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THERAPY PROVISION AT THE CHELSEA GROUP OF CHILDREN

Therapy Informs and directs everything we do.

 

The therapy provision at CGC goes far beyond the therapy requirements set out in the student’s EHCP, (the Education Health Care Plan put in place by the local authority). Within our comprehensive provision each student receives therapy assessment and input throughout the day taking into consideration a broad range of needs including emotional and social challenges.

 

Qualified therapists are involved in all aspects of the student’s day; in the classroom, the lunchroom the playground, local shops and businesses and public transport empowering the child with the skills necessary to be part of school, family life, and the community. There is a strong emphasis on inclusion throughout the school and this underpins each child’s therapy provision and plan. Successful relationships with families, both at the planning and implementation level are encouraged through an open door policy of frequent formal and informal meetings, telephone conversations, and by email.

 

A student’s therapy needs inform and determine the ever-changing individualised provision for that child at The Chelsea Group of Children.  An excellent team of therapists and teachers deliver a uniquely integrated and blended provision addressing the developmental levels of abilities, the cognitive functions, the specific barriers to learning and the social challenges of each child.  

 

The effectiveness of the intervention, support and therapeutic provision for each child is continually monitored and analysed by the teaching and therapy team who meet throughout each week

 

There is a constant interactive process of

 

  • assessment,
  • planning
  • implementation
  • evaluation

 

Therapists work directly with the child throughout their school day.

 

In the classroom:

    • 1:1 with the child 1:1 as part of the lesson
    • Small group intervention, e.g. social skills and emotional literacy, language, attention, sensory regulation, handwriting and fine motor development, gross motor development, emotional regulation.
    • Co-teaching lessons with teaching staff, modelling and coaching teaching assistants
    • Whole class support

Out of the classroom:

    • 1:1 or small group support during play times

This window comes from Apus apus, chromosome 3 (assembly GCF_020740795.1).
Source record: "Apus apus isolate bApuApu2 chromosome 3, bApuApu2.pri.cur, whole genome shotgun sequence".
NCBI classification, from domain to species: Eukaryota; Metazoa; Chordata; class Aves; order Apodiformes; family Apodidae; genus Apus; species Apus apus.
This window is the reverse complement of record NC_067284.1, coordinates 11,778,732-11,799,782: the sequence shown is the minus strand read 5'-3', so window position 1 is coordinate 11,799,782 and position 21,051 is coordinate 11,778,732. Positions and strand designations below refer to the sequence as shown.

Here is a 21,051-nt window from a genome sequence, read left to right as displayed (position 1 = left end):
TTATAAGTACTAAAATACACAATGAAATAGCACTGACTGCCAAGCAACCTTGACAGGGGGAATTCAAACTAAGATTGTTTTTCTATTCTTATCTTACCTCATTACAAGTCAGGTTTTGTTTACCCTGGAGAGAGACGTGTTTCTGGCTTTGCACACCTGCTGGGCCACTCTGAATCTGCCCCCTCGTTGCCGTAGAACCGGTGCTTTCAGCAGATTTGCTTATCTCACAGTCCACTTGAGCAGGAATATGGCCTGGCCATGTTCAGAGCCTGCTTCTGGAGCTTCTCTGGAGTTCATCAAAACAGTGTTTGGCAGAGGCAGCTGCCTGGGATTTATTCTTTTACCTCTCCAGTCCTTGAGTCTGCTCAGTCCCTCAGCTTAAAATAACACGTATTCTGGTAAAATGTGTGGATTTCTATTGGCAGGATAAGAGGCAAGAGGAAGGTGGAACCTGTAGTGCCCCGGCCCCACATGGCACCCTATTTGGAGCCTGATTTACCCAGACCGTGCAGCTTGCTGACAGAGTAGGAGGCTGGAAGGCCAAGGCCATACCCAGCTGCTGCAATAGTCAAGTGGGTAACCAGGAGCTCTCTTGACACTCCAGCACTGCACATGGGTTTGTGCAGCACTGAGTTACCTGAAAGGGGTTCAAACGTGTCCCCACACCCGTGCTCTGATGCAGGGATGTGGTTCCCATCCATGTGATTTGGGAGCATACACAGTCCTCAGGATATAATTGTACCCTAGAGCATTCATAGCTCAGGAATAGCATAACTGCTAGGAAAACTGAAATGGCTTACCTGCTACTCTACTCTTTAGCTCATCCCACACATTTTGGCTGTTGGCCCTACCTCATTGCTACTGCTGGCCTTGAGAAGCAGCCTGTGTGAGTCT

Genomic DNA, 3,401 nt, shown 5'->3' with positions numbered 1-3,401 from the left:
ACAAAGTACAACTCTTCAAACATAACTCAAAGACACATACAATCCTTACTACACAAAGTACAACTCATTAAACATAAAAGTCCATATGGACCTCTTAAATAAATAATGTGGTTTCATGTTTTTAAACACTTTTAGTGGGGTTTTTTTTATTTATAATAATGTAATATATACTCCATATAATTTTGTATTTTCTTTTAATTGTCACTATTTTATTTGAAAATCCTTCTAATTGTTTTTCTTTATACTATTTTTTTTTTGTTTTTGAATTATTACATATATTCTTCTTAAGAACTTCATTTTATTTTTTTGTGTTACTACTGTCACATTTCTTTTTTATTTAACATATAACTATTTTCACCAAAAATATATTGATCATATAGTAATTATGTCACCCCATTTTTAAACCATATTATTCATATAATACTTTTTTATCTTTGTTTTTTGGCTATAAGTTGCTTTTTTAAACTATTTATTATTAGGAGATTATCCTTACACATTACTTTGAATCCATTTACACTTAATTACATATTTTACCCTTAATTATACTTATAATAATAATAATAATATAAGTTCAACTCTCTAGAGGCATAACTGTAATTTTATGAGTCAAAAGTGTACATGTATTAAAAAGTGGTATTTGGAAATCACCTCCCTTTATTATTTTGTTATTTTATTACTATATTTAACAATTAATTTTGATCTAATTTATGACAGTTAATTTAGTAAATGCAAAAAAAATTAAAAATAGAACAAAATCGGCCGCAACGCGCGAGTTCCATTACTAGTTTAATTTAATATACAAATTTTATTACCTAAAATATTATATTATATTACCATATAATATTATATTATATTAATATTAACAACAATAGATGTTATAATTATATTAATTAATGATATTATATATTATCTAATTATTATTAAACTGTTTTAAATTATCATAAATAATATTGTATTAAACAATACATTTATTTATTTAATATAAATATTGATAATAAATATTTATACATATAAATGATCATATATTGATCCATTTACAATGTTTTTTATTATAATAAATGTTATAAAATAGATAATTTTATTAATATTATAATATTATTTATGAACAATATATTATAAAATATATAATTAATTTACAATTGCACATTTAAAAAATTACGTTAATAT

• 1:1 or small group support during meal times
    • 1:1 or small group support during community outings
    • 1:1 out of the classroom, e.g. specialist speech sound intervention, sensory, motor or emotional regulation

 

Assessment and reporting

 

  • All new and transitioning students are comprehensively assessed during the first term (September-December) of the school year using a range of both standardized and observational assessment tools as appropriate for the individual child. Speech and Language Therapy and Occupational Therapy assessments make up the core resource from which the IEPs (Individual Education Plans) are constructed and inform the academic plans as well as the social and behavioural modifications and interventions.
  • The draft IEPs are given to parents in November. This document includes modifications, interventions, and goals in all relevant areas of the curricula and therapy needs. Parents’s consideration and input are requested.
  • Each IEP is continually reviewed by all members of the teaching and therapy teams. As targets are achieved, these are replaced with more challenging goals.
  • In May and June the end of year school report provides a comprehensive comparison of the child’s progress throughout the academic year. During this time we hold the formal Annual Reviews with all teachers, therapists, parents and representatives of the local education authority, when necessary and appropriate, to amend the EHCP (Education Health Care Plan) and set new goals in the document.

 

Therapists work in close liaison with external agencies and individuals such as the Child and Adolescent Mental Health Service (CAMHS), CENMAC, external therapists, and educational psychologists to support each child’s needs.

 

Every disability is different; even children with identical diagnoses can present a unique range of differing complex needs in neurological, developmental and emotional makeup. We feel an individual and child centred approach, building a teaching and therapy plan based on the broad profile of the student, best serves the complex child.

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